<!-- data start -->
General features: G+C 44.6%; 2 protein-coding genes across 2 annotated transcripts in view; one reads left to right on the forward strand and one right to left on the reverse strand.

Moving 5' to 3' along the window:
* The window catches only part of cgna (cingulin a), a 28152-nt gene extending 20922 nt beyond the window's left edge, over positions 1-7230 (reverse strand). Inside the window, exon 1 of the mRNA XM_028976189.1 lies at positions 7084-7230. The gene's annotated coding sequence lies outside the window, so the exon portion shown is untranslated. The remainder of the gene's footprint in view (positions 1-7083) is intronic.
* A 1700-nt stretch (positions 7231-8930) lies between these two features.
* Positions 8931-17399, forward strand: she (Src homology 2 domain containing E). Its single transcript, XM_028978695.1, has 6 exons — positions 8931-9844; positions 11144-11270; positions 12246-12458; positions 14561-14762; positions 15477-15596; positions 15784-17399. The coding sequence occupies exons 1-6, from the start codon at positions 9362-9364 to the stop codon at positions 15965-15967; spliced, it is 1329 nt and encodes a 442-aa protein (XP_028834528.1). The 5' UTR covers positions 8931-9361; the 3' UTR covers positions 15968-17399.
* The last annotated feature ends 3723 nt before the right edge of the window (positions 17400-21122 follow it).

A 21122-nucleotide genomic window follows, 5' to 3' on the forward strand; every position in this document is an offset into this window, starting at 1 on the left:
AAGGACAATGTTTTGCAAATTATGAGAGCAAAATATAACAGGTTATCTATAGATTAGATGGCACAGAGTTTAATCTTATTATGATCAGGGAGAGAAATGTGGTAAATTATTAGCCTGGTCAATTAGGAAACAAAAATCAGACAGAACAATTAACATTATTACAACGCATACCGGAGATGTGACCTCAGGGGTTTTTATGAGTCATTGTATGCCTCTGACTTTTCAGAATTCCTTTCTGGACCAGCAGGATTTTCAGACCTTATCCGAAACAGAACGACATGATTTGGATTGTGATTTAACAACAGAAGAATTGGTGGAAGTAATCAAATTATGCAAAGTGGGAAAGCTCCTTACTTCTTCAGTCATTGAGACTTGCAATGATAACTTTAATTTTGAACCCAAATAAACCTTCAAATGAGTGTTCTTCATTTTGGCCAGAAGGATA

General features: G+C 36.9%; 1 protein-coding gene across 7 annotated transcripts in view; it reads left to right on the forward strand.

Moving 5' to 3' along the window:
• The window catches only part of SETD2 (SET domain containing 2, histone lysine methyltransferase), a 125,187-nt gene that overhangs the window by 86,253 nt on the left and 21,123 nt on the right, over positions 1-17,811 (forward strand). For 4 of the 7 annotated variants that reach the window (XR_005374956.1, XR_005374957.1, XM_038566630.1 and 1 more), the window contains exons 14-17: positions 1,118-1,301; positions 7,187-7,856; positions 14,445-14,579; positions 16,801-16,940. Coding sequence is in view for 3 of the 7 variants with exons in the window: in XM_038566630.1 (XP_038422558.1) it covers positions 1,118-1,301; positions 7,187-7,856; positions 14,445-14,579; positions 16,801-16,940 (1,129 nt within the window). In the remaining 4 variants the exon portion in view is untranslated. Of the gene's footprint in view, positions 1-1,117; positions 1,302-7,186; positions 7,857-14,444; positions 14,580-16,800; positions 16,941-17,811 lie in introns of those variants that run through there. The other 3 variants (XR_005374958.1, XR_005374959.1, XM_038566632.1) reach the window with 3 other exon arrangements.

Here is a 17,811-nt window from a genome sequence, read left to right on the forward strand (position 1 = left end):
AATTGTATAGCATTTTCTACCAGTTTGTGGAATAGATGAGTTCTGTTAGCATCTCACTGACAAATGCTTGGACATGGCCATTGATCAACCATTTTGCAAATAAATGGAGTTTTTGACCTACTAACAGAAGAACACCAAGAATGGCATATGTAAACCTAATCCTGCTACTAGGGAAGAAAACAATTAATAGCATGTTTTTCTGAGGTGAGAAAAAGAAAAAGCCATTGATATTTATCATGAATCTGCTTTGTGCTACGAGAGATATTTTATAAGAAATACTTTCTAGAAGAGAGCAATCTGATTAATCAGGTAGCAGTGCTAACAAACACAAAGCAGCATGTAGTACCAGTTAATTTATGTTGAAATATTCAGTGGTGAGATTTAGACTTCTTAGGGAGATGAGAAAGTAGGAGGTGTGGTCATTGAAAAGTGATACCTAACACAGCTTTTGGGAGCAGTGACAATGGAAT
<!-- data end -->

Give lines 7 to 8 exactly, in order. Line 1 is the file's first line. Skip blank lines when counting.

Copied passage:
A 21122-nucleotide genomic window follows, 5' to 3' on the forward strand; every position in this document is an offset into this window, starting at 1 on the left:
AAGGACAATGTTTTGCAAATTATGAGAGCAAAATATAACAGGTTATCTATAGATTAGATGGCACAGAGTTTAATCTTATTATGATCAGGGAGAGAAATGTGGTAAATTATTAGCCTGGTCAATTAGGAAACAAAAATCAGACAGAACAATTAACATTATTACAACGCATACCGGAGATGTGACCTCAGGGGTTTTTATGAGTCATTGTATGCCTCTGACTTTTCAGAATTCCTTTCTGGACCAGCAGGATTTTCAGACCTTATCCGAAACAGAACGACATGATTTGGATTGTGATTTAACAACAGAAGAATTGGTGGAAGTAATCAAATTATGCAAAGTGGGAAAGCTCCTTACTTCTTCAGTCATTGAGACTTGCAATGATAACTTTAATTTTGAACCCAAATAAACCTTCAAATGAGTGTTCTTCATTTTGGCCAGAAGGATA